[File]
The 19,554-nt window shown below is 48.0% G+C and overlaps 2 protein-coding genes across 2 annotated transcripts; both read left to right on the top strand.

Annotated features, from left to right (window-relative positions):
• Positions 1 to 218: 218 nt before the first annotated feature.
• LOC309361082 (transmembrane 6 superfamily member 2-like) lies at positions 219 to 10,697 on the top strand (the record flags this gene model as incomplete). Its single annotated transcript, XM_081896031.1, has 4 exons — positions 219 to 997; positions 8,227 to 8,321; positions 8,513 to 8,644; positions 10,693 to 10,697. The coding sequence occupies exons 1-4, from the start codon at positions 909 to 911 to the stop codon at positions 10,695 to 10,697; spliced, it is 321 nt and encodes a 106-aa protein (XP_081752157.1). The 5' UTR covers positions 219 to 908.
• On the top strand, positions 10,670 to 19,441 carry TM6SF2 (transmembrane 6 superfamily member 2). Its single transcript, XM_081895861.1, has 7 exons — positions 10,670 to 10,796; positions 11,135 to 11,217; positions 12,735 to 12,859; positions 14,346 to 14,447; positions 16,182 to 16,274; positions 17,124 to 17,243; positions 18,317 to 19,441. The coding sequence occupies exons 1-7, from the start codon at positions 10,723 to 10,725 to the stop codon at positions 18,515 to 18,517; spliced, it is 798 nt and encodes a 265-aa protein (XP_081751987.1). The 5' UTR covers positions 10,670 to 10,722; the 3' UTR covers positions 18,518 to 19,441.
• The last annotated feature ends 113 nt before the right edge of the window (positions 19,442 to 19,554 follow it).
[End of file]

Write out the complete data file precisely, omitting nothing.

The 19,554-nt window shown below is 48.0% G+C and overlaps 2 protein-coding genes across 2 annotated transcripts; both read left to right on the top strand.

Annotated features, from left to right (window-relative positions):
• Positions 1 to 218: 218 nt before the first annotated feature.
• LOC309361082 (transmembrane 6 superfamily member 2-like) lies at positions 219 to 10,697 on the top strand (the record flags this gene model as incomplete). Its single annotated transcript, XM_081896031.1, has 4 exons — positions 219 to 997; positions 8,227 to 8,321; positions 8,513 to 8,644; positions 10,693 to 10,697. The coding sequence occupies exons 1-4, from the start codon at positions 909 to 911 to the stop codon at positions 10,695 to 10,697; spliced, it is 321 nt and encodes a 106-aa protein (XP_081752157.1). The 5' UTR covers positions 219 to 908.
• On the top strand, positions 10,670 to 19,441 carry TM6SF2 (transmembrane 6 superfamily member 2). Its single transcript, XM_081895861.1, has 7 exons — positions 10,670 to 10,796; positions 11,135 to 11,217; positions 12,735 to 12,859; positions 14,346 to 14,447; positions 16,182 to 16,274; positions 17,124 to 17,243; positions 18,317 to 19,441. The coding sequence occupies exons 1-7, from the start codon at positions 10,723 to 10,725 to the stop codon at positions 18,515 to 18,517; spliced, it is 798 nt and encodes a 265-aa protein (XP_081751987.1). The 5' UTR covers positions 10,670 to 10,722; the 3' UTR covers positions 18,518 to 19,441.
• The last annotated feature ends 113 nt before the right edge of the window (positions 19,442 to 19,554 follow it).